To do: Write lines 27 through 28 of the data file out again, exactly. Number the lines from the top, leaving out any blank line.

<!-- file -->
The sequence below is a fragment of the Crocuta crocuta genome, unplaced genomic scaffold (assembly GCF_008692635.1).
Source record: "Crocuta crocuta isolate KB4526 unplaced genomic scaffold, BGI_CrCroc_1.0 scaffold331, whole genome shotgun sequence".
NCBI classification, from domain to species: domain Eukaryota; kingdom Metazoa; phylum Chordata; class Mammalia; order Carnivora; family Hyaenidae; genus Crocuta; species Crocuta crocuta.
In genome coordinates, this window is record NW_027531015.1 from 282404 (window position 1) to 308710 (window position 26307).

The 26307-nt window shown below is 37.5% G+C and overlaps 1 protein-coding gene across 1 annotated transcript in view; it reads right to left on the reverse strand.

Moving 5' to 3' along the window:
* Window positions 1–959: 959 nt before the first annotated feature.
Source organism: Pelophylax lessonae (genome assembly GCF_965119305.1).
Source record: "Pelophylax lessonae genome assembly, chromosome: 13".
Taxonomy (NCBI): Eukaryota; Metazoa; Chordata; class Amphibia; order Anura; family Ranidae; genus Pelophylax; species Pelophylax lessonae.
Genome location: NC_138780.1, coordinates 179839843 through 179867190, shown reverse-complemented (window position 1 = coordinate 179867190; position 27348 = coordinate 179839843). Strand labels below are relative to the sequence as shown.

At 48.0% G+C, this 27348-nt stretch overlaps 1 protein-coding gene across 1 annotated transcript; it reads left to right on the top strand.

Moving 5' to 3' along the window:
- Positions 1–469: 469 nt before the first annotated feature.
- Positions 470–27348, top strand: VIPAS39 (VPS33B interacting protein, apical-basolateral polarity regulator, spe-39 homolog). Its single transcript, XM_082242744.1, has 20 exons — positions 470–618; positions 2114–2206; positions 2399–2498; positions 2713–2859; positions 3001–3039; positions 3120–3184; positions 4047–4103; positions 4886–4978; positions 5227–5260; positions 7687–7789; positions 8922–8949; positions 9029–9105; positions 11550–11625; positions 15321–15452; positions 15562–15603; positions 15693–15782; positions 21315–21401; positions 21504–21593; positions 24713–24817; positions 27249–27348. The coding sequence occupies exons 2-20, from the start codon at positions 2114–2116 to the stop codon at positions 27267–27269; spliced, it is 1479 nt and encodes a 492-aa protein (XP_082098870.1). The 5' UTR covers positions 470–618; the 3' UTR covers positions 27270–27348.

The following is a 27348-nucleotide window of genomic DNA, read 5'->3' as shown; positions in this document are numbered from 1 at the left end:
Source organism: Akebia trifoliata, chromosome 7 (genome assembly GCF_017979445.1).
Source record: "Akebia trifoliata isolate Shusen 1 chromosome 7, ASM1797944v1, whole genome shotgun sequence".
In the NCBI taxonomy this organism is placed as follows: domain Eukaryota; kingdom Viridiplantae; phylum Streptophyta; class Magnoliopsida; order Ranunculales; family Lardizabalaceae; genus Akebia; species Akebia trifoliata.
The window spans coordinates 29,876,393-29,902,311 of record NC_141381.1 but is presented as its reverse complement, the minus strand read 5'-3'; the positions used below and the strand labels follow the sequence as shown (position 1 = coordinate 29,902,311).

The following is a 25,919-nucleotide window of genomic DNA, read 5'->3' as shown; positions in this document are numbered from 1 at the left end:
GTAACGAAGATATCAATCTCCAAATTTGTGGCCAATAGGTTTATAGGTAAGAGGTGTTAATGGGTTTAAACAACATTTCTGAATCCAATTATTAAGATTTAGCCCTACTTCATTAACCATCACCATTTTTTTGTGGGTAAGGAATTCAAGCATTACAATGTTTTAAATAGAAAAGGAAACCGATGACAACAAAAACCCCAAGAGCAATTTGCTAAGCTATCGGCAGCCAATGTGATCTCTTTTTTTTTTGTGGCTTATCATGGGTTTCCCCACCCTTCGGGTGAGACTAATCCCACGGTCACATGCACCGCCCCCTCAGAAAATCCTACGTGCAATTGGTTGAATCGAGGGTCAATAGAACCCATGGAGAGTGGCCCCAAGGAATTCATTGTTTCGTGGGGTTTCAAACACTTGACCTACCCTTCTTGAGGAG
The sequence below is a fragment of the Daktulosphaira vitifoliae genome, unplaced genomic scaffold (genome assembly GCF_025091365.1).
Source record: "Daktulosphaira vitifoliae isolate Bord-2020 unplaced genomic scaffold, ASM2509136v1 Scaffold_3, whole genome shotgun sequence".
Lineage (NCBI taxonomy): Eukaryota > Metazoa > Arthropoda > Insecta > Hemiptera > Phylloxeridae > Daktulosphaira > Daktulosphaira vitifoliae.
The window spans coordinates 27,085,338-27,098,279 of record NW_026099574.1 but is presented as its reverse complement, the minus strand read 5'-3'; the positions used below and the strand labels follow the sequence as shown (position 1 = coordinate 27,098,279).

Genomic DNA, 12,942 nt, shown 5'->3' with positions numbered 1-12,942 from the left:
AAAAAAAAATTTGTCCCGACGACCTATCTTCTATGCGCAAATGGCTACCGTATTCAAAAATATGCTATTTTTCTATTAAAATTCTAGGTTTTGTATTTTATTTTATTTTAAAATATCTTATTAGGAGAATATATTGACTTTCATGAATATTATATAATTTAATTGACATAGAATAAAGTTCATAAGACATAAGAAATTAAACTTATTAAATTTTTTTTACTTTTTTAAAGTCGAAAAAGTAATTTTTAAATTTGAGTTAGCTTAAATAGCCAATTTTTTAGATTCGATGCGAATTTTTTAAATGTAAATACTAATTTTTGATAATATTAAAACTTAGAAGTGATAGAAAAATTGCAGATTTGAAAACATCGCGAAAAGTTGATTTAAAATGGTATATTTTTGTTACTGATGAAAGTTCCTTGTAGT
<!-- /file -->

Genomic DNA, 12,942 nt, shown 5'->3' with positions numbered 1-12,942 from the left:
AAAAAAAAATTTGTCCCGACGACCTATCTTCTATGCGCAAATGGCTACCGTATTCAAAAATATGCTATTTTTCTATTAAAATTCTAGGTTTTGTATTTTATTTTATTTTAAAATATCTTATTAGGAGAATATATTGACTTTCATGAATATTATATAATTTAATTGACATAGAATAAAGTTCATAAGACATAAGAAATTAAACTTATTAAATTTTTTTTACTTTTTTAAAGTCGAAAAAGTAATTTTTAAATTTGAGTTAGCTTAAATAGCCAATTTTTTAGATTCGATGCGAATTTTTTAAATGTAAATACTAATTTTTGATAATATTAAAACTTAGAAGTGATAGAAAAATTGCAGATTTGAAAACATCGCGAAAAGTTGATTTAAAATGGTATATTTTTGTTACTGATGAAAGTTCCTTGTAGT